Maurice Obstfeld, Economic Counsellor and Director of the Research Department, IMF said that the world economy continues to show broad-based momentum.
The International Monetary Fund is seeking a leading role in rallying the world's central banks to get ahead of digital money and cryptocurrencies in the global financial system, asking authorities to "distinguish between real threats and needless fears", according to a blog post by the fund's chief.
But trade tensions, such as the United States and China's recent dueling tariff announcements, could take a direct toll on trade and economic activity and also cause financial market turmoil that would tighten financial conditions and hurt confidence.
Debt levels - private and government - are very high.
It urges countries with excess current account surpluses and fiscal space - notably Germany - to increase public investment to boost potential growth and demand.
The recent intensification of trade tensions started in early March with the US' announcement of its intent to levy steel and aluminum tariffs for national security reasons, he said, adding that the announcement has fed into several bilateral negotiations aimed at reducing United States trade deficits with individual trading partners.More news: Region told to brace for "potentially historic" ice storm
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"Growth is projected at 4.4 percent in 2018 and 4 percent in 2019", it added.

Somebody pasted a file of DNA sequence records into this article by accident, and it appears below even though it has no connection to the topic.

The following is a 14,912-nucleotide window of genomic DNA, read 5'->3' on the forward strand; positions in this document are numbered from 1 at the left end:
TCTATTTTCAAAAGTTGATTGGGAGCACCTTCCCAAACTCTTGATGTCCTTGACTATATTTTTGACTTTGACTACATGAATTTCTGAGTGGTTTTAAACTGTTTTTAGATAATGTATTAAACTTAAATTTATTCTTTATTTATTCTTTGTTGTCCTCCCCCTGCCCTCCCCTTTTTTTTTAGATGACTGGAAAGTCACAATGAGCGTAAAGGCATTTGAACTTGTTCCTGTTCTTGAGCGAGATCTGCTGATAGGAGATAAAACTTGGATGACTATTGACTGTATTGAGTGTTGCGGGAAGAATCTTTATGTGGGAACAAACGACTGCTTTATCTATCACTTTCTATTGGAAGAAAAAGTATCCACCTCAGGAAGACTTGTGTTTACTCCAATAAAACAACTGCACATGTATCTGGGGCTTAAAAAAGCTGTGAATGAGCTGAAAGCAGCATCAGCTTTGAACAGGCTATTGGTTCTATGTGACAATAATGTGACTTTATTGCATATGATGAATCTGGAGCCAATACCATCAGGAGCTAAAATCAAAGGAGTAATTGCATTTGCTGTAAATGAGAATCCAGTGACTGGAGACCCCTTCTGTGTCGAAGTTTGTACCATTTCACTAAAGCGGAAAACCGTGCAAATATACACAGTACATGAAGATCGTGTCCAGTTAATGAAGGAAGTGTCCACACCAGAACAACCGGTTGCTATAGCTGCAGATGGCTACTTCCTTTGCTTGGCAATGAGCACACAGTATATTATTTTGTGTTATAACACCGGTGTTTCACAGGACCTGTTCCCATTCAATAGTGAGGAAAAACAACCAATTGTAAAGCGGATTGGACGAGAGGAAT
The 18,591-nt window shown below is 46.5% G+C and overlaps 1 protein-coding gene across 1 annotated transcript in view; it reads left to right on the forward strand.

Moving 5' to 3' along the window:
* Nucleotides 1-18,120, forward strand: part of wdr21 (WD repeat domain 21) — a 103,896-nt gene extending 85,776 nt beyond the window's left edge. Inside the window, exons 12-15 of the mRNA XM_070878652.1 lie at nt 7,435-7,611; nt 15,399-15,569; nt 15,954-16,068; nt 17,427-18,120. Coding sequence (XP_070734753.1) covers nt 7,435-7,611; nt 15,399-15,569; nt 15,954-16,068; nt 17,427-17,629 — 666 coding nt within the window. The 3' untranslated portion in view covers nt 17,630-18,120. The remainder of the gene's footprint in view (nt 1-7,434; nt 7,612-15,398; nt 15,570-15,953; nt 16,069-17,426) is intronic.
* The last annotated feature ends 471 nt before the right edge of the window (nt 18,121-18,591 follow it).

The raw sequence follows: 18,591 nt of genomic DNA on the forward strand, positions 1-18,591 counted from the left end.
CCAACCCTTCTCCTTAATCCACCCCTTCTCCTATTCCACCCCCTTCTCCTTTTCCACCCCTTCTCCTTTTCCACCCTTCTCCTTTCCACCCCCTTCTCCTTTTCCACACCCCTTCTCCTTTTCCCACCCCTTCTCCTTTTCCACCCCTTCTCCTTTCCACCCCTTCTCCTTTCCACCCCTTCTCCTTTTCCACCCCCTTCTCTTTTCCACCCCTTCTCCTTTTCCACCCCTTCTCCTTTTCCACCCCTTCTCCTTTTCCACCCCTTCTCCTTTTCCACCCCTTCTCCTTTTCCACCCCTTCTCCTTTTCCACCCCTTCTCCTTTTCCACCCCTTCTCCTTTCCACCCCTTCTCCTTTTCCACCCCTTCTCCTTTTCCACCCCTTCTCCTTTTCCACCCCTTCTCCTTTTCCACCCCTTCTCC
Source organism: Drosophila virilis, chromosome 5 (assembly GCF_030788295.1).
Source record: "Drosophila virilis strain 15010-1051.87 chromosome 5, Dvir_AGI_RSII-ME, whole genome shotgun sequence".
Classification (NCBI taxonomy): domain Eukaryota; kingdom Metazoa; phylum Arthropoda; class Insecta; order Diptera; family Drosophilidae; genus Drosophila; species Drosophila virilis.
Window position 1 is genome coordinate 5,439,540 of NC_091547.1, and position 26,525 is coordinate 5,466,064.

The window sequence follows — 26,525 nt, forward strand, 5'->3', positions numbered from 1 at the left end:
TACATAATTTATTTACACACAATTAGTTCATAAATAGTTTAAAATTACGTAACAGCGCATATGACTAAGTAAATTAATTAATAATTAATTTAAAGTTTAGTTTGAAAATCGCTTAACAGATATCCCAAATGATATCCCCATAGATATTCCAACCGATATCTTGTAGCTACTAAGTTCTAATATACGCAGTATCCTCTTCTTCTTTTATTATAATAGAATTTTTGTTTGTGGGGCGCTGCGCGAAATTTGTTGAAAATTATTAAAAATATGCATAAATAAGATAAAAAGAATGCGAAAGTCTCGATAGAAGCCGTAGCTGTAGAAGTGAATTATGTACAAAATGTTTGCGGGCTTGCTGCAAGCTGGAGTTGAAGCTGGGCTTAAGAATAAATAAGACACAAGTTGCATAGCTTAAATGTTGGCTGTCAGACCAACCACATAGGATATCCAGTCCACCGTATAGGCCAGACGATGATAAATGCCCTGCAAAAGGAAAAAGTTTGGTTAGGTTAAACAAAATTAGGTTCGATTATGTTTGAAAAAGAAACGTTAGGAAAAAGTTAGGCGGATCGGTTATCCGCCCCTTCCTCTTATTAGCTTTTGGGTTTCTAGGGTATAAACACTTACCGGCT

"Global interdependence will only continue to grow and unless countries face it in a spirit of collaboration, not conflict, the world economy can not prosper", he said.
That represents a downgrade from January's outlook of 2.3 per cent growth forecast for this year, and it's less than the strong three per cent growth Canada experienced in 2017. But the forecast for 2019 was unchanged at 2.0%. One third of that uplift in U.S. growth is attributed to the Trump tax reform. And the large deficits Trump and the Republican majority in Congress made a decision to run to finance immediate fiscal stimulus will eventually force spending cuts and tax increases, the International Monetary Fund says.
In this respect the authors do add the caveat that the income from these smartphone sales "does not fully contribute to the Irish economy", as the acquisition of foreign owned IP assets, "leaves domestic employment mostly unchanged".
The unemployment rate was 5.6 per cent in February. The IMF says further cuts in interest rates are needed to bring price rises back towards that rate. That's better than the institution's forecasting department expected six months ago and an improvement on the 3.8-per-cent increase in 2017. Over the medium term, India's economic growth is "expected to gradually rise with continued implementation of structural reforms that raise productivity and incentivise private investment", it added.